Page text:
The woman had been with the
Divaen family for decades, even before Kydari had been born. The Oprey family had worked in the estate for generations, watching each lineage of Divaen grow up to create the next heir to the bloodline - always ensuring its purity and standing in their privileged society. Miss Oprey, whose first name Kydari was forbidden to ask about (it was impolite, for reasons she had never been told), had been at her mother’s side when she gave birth, helping to raise the elfling from the very beginning like a second mother. And when her Ladyship was declared barren after years of trying to bear another child, it became Miss Oprey’s personal mission to ensure that Kydari would continue the legacy of their house and blossom into a dignified woman of stature. She was well aware that the child took pride in making sure that would be as difficult as possible.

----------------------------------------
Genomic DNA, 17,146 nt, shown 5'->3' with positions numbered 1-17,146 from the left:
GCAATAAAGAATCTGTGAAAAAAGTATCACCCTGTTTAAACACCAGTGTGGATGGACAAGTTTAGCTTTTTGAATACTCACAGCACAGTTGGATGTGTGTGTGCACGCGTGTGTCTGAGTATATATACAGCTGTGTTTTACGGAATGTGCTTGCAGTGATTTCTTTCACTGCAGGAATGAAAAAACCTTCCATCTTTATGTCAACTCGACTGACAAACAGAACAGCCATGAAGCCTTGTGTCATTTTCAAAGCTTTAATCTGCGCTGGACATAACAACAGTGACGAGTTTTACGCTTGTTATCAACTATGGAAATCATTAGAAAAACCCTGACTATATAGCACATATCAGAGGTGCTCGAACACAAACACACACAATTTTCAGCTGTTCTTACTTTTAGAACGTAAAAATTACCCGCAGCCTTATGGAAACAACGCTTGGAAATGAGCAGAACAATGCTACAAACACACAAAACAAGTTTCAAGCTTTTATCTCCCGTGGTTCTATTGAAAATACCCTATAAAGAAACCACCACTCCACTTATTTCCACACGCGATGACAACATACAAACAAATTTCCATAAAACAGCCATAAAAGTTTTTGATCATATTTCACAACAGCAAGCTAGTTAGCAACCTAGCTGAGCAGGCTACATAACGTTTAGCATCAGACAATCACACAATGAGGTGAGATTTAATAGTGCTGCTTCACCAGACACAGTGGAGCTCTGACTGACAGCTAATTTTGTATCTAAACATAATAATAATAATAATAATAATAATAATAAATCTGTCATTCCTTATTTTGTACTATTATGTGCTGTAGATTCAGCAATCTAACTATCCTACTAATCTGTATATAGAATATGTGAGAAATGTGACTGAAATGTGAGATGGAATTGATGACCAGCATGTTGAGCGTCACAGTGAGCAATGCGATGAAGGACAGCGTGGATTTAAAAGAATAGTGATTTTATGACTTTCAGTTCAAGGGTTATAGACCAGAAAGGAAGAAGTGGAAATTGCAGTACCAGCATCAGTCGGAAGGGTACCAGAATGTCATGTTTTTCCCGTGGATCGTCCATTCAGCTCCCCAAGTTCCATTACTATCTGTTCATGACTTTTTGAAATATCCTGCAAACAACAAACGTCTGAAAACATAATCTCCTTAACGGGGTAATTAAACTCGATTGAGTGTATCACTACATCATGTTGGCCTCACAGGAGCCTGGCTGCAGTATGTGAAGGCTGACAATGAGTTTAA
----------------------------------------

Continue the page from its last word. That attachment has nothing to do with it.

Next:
With arched eyebrows, Miss Oprey clicked her way across the tile floor and leaned in to inspect the state of Kydari’s hair. She tsked scornfully while she attempted to fix the damage the child managed to accomplish in the short time she had been left alone in her room. “Honestly, child. You were put on this world to give me heartburn.” She pretended not to notice Kydari’s satisfied grin as she tucked and pulled at the red locks, pushing the gilded pins back into place so that the tangles could be contained. She was going to have to look into a craftsman that could create hairpins of stronger quality at this rate. When at last she felt that she could present the heiress without cowering in humiliation, she stepped back and gave her another quick examination.

“I don’t want to go.” Kydari pushed out her bottom lip and scowled, crossing her arms as best she could within the restrictive gown. She considered trying to force out a tear or two, but remembered that crying had never worked on the old bat before, so it wasn’t worth the effort.